39. Tamura K, Dudley J, Nei M, Kumur S (2007) MEGA4: Molecular Evolutionary Genetics Analysis (MEGA) software version
4.0. Mol Biol Evol 24: 1596-1599
40. Patel JR and Heldens JGM (2009) Review of companion animal
viral diseases and immunoprophylaxis. Vaccine 27: 491-504
41. Decaro N, Viviana M, Elia G, Addie D, Camero M, Lucente MS,
Martella V, Buonavoglia C (2010) Recombinant Canine Coronaviruses in Dogs, Europe. Emerg Infectious Dis 16: 41-47
42. Decaro N, Desario C, Billi M, Mari V, Elia G, Cavalli A, Martella V, Buonavoglia, C (2009) Western European epidemiological survey for parvovirus and coronavirus infections in dogs. Vet
J. doi:10.1016/j.tvjl.2009.10.027
43. Decaro N, Mari V, Campolo M, Lorusso A, Camero M, Elia G,
Martella V, Cordioli P, Enjuanes L, Buonavoglia C (2009)
Recombinant canine coronaviruses related to transmissible gastroenteritis virus of Swine are circulating in dogs. J Virol
83:1532-7
44. Hay AJ, Gregory V, Douglas AR, Lin YP (2001) The evolution of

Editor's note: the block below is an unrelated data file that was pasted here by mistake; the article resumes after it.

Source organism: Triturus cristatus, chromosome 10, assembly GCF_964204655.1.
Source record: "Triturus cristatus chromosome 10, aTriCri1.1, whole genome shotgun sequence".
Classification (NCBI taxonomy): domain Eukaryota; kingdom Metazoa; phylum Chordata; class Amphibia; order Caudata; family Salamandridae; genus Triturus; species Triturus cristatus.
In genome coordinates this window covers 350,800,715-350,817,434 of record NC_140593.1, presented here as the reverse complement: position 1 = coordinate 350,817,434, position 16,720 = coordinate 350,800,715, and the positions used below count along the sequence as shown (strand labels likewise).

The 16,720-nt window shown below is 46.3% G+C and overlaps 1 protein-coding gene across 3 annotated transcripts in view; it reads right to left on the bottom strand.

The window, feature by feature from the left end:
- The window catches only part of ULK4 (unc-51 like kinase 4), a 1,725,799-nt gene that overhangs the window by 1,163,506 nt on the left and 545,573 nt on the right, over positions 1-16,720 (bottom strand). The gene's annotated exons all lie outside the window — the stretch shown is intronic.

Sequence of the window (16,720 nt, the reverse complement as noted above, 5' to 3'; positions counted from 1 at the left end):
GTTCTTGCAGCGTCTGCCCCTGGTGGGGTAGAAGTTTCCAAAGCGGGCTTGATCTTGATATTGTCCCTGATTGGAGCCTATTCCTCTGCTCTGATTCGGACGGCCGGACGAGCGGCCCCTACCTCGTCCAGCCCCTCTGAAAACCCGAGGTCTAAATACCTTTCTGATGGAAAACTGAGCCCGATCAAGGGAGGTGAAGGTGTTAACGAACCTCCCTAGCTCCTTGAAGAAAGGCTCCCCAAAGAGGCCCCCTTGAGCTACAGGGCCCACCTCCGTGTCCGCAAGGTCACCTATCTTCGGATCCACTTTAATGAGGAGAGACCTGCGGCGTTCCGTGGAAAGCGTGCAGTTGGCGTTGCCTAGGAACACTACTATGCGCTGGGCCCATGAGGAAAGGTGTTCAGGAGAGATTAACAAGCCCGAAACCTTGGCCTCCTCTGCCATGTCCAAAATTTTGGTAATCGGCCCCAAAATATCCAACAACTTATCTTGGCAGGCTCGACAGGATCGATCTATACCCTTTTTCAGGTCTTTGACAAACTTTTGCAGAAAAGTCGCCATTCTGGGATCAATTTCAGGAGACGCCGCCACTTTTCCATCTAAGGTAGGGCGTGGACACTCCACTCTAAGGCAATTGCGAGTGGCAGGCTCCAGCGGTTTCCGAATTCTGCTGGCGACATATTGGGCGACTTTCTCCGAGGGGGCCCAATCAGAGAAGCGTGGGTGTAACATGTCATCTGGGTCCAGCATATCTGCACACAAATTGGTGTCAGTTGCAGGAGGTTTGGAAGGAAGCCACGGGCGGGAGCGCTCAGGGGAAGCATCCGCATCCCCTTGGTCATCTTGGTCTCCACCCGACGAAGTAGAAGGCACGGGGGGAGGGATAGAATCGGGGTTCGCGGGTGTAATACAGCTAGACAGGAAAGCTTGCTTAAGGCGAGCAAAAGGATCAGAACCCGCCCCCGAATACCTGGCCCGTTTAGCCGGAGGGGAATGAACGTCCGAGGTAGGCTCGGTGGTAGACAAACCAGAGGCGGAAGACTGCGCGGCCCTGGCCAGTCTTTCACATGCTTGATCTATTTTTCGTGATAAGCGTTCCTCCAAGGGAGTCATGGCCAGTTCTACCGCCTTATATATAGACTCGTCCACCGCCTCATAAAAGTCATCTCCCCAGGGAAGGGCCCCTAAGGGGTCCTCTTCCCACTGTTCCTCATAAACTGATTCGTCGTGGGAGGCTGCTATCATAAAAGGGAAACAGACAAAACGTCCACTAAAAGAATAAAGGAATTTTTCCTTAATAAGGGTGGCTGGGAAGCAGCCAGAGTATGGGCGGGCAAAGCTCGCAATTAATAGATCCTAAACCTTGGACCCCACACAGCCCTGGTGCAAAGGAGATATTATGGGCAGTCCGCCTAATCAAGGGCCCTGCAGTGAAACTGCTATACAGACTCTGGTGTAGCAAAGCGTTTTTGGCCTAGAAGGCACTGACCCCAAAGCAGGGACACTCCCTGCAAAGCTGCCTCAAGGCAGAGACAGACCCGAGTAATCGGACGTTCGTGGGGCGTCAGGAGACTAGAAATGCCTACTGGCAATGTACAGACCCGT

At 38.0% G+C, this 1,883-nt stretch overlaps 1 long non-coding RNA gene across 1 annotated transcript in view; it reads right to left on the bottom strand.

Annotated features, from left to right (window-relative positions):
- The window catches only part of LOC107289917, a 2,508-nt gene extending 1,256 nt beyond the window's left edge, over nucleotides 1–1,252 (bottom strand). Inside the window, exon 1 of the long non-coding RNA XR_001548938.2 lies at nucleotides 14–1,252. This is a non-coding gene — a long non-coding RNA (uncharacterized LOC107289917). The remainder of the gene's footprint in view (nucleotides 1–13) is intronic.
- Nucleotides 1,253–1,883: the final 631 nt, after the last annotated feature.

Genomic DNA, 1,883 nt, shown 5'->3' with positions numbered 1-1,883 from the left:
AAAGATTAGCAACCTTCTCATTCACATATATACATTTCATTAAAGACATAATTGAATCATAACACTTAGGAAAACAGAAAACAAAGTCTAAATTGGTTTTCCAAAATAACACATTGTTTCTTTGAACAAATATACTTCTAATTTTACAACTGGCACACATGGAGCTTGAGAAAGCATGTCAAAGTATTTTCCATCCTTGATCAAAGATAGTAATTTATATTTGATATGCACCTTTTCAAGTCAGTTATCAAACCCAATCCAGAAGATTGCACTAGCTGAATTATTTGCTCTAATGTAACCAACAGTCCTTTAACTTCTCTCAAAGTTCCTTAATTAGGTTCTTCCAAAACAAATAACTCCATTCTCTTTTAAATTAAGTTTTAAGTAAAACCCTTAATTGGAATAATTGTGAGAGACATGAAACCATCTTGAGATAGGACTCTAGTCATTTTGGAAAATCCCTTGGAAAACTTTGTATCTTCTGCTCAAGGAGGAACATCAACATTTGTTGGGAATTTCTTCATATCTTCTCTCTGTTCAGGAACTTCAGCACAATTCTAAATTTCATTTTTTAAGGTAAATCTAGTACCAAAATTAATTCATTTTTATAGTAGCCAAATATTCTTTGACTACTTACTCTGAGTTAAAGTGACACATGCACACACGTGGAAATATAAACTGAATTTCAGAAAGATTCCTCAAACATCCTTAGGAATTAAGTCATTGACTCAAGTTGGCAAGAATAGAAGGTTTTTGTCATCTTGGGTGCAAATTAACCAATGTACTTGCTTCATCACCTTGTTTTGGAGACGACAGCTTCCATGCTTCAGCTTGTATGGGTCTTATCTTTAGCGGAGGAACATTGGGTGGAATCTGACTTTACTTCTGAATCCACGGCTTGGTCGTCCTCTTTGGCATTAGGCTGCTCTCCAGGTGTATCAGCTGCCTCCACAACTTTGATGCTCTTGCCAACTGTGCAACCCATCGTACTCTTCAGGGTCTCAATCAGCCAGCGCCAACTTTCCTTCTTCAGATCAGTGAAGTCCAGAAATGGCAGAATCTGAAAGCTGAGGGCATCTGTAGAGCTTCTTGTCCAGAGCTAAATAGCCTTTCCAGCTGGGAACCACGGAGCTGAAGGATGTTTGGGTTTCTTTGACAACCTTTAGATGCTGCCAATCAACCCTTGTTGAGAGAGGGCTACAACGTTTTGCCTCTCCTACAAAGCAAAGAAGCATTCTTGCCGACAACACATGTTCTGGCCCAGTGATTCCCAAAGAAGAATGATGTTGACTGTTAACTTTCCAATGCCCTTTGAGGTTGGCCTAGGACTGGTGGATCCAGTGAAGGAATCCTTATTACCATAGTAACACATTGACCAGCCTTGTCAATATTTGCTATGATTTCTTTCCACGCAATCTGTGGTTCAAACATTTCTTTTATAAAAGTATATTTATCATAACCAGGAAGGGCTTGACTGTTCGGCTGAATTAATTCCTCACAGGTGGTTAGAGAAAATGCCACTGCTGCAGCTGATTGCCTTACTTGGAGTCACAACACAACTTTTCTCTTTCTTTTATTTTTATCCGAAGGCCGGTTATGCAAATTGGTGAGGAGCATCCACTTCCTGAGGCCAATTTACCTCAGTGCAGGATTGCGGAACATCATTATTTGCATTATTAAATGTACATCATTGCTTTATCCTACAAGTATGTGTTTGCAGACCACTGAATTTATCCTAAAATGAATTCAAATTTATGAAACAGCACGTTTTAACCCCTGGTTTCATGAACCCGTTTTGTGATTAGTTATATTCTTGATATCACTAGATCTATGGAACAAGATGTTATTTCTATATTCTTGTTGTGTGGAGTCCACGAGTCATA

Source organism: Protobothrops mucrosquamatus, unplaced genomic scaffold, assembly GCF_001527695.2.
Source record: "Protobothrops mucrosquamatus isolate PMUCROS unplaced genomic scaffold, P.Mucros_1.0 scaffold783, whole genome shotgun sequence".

human influenza viruses. Philos Trans R Soc Lond B Biol Sci
356: 1861-70

45. Arista S, Giammanco GM, De Grazia S, Ramirez S, Lo Biundo


C, Colomba C, Cascio A, Martella V (2006) Heterogeneity and
temporal dynamics of evolution of G1 human rotaviruses in a
settled population. J Virol 80: 10724-33
46. Calderon MG, Mattion N, Bucafusco D, Fogel F, Remorini P, La
Torre J (2009) Molecular characterization of canine parvovirus
strains in Argentina: detection of the pathogenic variant CPV2c
in vaccinated dogs. J Virol Methods 159: 141-145
47. Decaro N, Cirone F, Desario C, Elia G, Lorusso E, Colaianni ML,
Martella V, Buonavoglia C (2009) Severe parvovirus in a 12year-old dog that had been repeatedly vaccinated. Vet Rec 164:
593-5
48. Tamura K, & Nei M (1993) Estimation of the number of nucleotide substitutions in the control region of mitochondrial DNA in
humans and chimpanzees. Mol. Biol. Evol. 10: 512-526.
49. Edgar RC (2004) MUSCLE: a multiple sequence alignment
method with reduced time and space complexity. BMC Bioinformatics. 5: 113.

123